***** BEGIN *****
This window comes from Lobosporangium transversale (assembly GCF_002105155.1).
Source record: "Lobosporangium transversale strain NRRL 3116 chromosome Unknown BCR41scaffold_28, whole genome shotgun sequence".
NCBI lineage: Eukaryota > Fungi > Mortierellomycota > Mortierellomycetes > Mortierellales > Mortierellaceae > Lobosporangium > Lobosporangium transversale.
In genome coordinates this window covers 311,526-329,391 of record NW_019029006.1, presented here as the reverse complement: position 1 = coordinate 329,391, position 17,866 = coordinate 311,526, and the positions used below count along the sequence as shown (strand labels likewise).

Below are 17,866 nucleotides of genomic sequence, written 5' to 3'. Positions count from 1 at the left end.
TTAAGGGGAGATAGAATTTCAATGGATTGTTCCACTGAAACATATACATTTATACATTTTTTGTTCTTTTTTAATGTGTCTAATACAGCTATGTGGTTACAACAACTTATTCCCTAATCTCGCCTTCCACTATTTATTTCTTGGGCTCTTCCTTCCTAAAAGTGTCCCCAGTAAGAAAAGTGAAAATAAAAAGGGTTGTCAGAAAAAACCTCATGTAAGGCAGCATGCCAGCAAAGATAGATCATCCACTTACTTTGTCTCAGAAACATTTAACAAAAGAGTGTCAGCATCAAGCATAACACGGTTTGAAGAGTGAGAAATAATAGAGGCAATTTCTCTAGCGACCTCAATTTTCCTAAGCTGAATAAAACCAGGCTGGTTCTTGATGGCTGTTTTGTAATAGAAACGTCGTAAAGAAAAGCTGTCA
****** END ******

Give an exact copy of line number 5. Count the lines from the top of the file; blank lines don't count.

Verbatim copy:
Below are 17,866 nucleotides of genomic sequence, written 5' to 3'. Positions count from 1 at the left end.